My rating: 5/5

Cinder is a book written by Marissa Meyer about a cyborg living in New Beijing. She lives with her step mother and two step sisters and an android named Iko. Cinder works as a mechanic and all her money goes to support of step mother and two step sisters. Sound a little familiar?

It is a retelling of the classic fairytale, Cinderella. Which is why I have been hesitant to read it for so long. I know what happens in Cinderella, so why would I read a retelling. It was the book chosen for my book club’s monthly read in April, so I decided to give it a try. I was pleasantly surprised. There are many elements that are different from the original Cinderella story (aside from the futuristic city and the whole cyborg thing).

Cinder is a likable, witty character, who despite her circumstances, is a nice, loving person. She may be a second class citizen because she is a cyborg, but she acts way more human than her monster of a stepmother.

The fact that this is a story loosely based off of a well-known fairytale, there will be parts that readers find predictable. However, this book is part of a series in which three more fairy-tales will be brought into the story. Therefore, I feel like the overall story will be different enough to keep readers interested. Even in this first book there is enough differentiations to keep readers interested. The mystery of Cinder’s past is sure to keep readers interested.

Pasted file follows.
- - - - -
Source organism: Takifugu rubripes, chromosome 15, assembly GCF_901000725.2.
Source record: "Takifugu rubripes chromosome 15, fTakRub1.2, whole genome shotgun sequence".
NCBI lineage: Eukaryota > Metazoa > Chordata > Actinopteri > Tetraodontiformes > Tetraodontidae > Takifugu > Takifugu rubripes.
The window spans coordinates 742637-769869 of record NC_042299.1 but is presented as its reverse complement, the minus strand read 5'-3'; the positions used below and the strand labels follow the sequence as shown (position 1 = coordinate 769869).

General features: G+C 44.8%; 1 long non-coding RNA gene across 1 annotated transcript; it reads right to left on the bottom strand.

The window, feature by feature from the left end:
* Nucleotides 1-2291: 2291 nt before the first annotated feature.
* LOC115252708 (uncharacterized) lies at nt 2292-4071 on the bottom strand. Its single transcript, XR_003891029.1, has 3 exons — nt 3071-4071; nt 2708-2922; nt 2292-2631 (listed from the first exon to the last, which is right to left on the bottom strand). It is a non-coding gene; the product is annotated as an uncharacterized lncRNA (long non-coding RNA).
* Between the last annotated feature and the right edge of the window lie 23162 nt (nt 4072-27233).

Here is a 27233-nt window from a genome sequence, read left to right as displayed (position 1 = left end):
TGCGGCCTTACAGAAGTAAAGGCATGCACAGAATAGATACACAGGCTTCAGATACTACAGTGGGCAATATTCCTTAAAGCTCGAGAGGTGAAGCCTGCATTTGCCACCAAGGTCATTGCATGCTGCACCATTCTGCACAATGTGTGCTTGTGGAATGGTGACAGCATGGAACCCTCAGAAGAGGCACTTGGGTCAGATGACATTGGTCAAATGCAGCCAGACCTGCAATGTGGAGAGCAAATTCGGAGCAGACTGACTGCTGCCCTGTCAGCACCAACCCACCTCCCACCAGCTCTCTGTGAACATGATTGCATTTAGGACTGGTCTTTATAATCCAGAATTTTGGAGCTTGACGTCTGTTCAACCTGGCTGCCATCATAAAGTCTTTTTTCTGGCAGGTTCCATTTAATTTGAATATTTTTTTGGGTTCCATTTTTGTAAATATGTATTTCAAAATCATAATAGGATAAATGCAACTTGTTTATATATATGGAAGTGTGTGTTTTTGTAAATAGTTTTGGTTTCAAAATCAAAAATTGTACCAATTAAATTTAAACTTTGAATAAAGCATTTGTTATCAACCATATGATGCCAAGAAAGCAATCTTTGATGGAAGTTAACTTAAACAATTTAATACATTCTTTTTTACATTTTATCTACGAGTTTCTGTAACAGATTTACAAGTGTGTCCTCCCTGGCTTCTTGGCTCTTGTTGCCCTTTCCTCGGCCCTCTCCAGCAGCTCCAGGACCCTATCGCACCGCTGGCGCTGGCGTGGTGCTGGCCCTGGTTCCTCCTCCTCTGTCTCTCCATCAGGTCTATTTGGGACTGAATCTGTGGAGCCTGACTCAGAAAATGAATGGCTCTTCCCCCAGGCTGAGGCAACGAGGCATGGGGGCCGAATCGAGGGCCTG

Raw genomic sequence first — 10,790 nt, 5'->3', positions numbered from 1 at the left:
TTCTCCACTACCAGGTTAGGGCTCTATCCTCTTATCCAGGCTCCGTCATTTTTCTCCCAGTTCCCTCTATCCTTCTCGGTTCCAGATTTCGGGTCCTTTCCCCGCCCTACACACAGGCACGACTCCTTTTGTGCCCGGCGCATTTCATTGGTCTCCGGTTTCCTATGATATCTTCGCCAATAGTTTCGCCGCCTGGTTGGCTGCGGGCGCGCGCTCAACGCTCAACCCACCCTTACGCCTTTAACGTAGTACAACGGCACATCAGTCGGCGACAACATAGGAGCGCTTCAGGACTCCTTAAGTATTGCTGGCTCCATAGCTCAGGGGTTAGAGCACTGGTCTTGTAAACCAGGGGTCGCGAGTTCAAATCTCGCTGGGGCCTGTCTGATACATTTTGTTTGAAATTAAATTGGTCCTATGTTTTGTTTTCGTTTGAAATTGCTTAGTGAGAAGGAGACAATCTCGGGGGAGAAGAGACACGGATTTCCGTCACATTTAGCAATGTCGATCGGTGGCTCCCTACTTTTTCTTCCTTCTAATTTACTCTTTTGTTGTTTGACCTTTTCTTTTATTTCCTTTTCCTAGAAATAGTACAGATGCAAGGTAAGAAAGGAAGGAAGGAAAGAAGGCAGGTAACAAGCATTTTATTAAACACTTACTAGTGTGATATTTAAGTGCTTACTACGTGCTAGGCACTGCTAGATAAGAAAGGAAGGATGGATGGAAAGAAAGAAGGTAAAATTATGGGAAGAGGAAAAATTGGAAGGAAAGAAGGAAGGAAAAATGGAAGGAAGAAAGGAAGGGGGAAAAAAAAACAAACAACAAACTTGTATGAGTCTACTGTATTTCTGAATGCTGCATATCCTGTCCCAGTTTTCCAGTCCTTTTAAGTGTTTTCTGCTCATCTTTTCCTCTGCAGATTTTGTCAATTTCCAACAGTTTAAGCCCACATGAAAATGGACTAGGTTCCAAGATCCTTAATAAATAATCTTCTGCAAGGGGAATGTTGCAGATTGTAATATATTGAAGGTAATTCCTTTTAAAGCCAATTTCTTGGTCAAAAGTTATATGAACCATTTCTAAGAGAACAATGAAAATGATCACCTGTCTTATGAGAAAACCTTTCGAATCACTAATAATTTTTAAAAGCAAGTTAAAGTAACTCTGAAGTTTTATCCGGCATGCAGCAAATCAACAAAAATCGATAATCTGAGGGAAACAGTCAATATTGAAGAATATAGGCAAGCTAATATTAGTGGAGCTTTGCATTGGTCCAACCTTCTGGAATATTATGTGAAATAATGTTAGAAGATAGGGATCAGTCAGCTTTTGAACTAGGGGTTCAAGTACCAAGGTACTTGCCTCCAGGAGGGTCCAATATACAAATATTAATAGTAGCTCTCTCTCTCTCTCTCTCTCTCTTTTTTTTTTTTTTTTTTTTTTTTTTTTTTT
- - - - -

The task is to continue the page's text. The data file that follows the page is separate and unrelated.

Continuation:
I have ordered the second book, Scarlet, and will be reading it as soon as it is delivered.

Happy Reading!

A People’s History of the United States

Rate: 5/5

This is a history book by Howard Zinn. I read this book, or rather listened to it, because it was a Scribd select audiobook in March. I was surprised by how much I liked the book.

In this book Zinn discusses the history of the United States from the view point of the common people, the minorities, the ones being oppressed by the government. It could probably be names an East Coast People’s history of the United States, because that’s where the main focus is, and at the end of the book, Zinn admits this and gives the names of books that go into more detail on the things he left out or didn’t cover throughly.

Surprisingly, I enjoyed this book. It was interesting to learn than what was taught to me in high school and even college. I feel like I know more about the civil rights movements, Vietnam protests, and even the Native American’s protests. I wish he had covered the Woman’s and LGBT movements better, but he does suggest books that go into more detail about these topics.

Is this book biased? Absolutely. But so are most other historical books you read. I would recommend reading this book and other books about the same time periods to gain a better “whole-picture” understanding.

Overall, it’s a good read, and I recommend it to anyone wanting to learn more about American History.